Summer is in full swing in the Northern Hemisphere. And what goes hand in hand with summer? Water. Beaches, pools, lakes, rivers, sprinklers, slip ‘n slides, water rides at theme parks—the list goes on and on.
And what’s the best way to keep your dry things from getting wet? A functional, fashionable wet bag.
Whip up your own wet bag in about 30 minutes with these four easy steps:
What you need
I used this adorable, printed waterproof Oxford fabric from Printy! Fabric. They have a variety of designs that are waterproof on both sides, so there’s no need to have a separate liner. PUL (Polyurethane Laminate) could work too, however, Printy! Fabric’s website cautions that PUL fabric stretches and breathes.
Choose a zipper slightly larger than the width of your cut fabric. I used a 14” “Fancy Zips” zipper from Missouri Star Quilt Company, but Sallie Tomato also has drool-worthy zippers in a myriad of colors and finishes.
For the handle piece, get a 12” piece of webbing or strapping of your choice. I used this gorgeous gold faux leather strapping from Joann (and used a 50% off coupon!), but I just saw that Printy! Fabric also has coordinating webbing for some of its designs.
Wet bag: Step ONe
Determine what size you want your bag. Cut your waterproof fabric piece 1” wider and double the length of your desired finished bag size. For example, my bag finished at 12” x 14”, so I cut the fabric 13” wide x 28” long. The Oxford fabric is 58-59” wide, meaning I was able to get four bags cut from a single yard.
If desired, finish the two short ends of the fabric to provide a nice, clean edge for the zipper. I did an overlock stitch that disappeared into the external zipper design, but you can alternatively fold under 1/4” twice and topstitch.
Wet bag:Step TWo
On the two short sides of your fabric piece, sew first one side of the zipper and then the other with a straight or zigzag stitch, backstitching at the start and end of each side. Be sure the bag sides will align with each other when the zipper is zipped. It will take a bit of rolling/finessing the fabric and zipping/unzipping the zipper around the presser foot when sewing the second side.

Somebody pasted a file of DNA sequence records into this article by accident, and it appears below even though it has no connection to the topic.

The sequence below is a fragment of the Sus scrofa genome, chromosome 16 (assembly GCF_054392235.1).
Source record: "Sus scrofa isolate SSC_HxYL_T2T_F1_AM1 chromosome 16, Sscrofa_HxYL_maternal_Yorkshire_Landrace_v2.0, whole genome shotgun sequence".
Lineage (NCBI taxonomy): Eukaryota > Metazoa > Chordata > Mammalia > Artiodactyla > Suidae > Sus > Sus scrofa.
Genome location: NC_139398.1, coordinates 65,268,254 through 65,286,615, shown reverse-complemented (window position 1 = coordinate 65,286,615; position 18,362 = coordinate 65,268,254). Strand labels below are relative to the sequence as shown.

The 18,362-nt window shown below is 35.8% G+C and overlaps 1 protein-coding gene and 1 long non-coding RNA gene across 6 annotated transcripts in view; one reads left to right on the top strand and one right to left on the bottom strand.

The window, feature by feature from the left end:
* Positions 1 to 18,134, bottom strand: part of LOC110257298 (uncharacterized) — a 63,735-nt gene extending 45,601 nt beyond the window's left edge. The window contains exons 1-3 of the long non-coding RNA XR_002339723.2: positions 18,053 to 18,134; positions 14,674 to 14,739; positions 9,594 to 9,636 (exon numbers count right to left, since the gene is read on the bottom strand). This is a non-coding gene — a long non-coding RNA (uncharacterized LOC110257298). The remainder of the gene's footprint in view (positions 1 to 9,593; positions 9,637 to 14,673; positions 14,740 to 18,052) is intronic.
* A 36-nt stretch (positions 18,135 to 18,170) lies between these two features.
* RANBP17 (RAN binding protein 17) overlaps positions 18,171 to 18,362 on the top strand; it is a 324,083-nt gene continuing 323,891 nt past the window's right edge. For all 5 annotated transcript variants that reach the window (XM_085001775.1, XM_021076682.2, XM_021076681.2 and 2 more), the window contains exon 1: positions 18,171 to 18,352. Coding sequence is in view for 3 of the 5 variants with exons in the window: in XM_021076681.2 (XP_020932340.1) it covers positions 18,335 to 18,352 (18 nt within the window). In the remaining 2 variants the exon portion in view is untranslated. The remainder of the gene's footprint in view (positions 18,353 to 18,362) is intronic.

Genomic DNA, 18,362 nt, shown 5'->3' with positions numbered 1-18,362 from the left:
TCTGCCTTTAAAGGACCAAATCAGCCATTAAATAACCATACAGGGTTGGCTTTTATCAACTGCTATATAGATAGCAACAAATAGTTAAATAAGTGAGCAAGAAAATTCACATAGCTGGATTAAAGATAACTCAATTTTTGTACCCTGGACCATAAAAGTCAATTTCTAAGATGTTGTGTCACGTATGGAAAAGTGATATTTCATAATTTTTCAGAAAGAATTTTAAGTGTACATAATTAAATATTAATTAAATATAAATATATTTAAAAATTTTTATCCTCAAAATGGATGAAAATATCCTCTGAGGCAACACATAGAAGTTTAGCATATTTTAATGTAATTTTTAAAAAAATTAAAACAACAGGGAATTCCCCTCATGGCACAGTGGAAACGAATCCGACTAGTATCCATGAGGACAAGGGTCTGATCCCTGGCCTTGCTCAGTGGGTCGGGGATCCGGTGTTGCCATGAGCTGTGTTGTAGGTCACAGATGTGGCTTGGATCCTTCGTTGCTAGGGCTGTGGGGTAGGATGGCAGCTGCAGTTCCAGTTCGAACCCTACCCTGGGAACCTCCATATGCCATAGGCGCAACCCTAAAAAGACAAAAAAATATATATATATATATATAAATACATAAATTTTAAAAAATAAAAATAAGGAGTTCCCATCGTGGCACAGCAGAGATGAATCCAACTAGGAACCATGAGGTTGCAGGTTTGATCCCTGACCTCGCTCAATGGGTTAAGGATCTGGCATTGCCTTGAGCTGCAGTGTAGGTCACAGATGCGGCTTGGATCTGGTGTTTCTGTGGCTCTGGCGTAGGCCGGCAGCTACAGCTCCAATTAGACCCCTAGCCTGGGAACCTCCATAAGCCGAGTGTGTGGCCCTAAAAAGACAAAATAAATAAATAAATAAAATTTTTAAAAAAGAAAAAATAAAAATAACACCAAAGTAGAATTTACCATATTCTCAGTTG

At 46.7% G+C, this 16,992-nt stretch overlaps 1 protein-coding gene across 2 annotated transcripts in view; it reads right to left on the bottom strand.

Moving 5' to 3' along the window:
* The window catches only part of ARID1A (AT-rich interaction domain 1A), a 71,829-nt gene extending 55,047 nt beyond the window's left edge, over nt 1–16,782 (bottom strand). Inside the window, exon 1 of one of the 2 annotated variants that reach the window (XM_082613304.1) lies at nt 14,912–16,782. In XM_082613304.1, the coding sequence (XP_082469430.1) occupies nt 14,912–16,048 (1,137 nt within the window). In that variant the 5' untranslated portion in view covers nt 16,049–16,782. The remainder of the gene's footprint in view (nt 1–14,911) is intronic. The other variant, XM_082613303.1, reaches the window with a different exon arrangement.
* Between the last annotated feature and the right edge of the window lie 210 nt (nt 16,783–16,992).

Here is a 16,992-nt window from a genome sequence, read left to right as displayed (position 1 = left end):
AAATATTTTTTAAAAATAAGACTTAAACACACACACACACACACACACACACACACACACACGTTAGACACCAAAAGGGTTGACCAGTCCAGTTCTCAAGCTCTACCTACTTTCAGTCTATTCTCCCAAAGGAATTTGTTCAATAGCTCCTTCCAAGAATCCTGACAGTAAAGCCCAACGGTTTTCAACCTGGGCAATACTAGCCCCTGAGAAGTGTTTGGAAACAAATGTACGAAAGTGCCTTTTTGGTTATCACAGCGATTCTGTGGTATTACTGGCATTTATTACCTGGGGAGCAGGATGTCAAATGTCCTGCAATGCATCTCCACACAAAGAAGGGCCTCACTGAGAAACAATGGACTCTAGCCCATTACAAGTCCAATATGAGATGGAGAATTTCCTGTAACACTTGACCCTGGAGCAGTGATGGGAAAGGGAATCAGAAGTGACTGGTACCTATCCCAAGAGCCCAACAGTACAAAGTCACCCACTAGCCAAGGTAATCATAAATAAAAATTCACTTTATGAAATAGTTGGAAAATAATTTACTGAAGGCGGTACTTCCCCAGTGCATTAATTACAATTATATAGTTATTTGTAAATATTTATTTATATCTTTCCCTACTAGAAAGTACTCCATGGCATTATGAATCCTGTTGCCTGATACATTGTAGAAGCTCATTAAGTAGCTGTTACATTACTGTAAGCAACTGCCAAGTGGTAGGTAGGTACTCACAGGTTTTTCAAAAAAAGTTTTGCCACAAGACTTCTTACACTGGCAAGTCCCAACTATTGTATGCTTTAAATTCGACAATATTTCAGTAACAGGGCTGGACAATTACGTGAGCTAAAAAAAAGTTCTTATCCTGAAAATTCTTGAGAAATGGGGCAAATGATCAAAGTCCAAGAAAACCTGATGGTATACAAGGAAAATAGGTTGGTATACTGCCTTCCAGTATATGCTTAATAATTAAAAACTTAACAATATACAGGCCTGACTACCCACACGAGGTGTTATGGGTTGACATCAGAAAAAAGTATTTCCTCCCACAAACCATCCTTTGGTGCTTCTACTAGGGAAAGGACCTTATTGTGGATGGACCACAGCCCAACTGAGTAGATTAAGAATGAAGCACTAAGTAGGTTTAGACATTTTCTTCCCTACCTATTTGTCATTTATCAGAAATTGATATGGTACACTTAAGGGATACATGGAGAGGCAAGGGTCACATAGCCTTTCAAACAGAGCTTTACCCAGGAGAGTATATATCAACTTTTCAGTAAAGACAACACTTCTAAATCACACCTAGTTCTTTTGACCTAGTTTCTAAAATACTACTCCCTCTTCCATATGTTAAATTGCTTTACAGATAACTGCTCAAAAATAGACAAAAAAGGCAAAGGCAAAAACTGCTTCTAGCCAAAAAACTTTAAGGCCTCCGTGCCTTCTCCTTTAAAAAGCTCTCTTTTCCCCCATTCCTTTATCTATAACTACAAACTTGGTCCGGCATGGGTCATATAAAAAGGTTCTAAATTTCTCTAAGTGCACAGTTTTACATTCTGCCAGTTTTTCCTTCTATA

Because my zipper was external, I sewed it on top of the right side of the fabric. An internal zipper could be used as well, just be sure to sew the zipper under the fabric in that case.
wet bag: step three
Turn the bag inside out and adjust the fabric so that about 2” is above the zipper and the rest is below. If you want a thicker top piece or have a larger bag, eyeball what looks good to you.
Trim the excess zipper edges. From this point on, be careful that your zipper pull doesn’t slip entirely off the zipper.
Fold the handle piece in half and slip it in between the bag layers above the zipper, raw edges aligned with raw edges. You should not be able to see the handle piece. I promise this is correct even if it doesn’t look like it!
wet bag: step four
Double check that your zipper is at least halfway UNZIPPED at this point. Again, don’t let the zipper pull fall completely off.
Clip or pin the sides in place, being sure to catch the handle pieces.
Sew each side with a 1/2” seam allowance, backstitching at the beginning and end of each side.
Turn bag right side out and voila!
Let the fun begin!
Put wet swimsuits or gym clothes inside the wet bag to keep everything else dry. Or, put your phone and keys in the wet bag so they stay dry while your pool or beach things are getting splashed.
And even when the beach bag’s packed away and the kids are back in school come fall, keep this wet bag handy year-round for all the accidents that are part of raising the younger generation.
Now, go and conquer the rest of summer, and don’t forget to brag that you made the bag yourself when people compliment you on it.
Blog Post written by Casey Cline.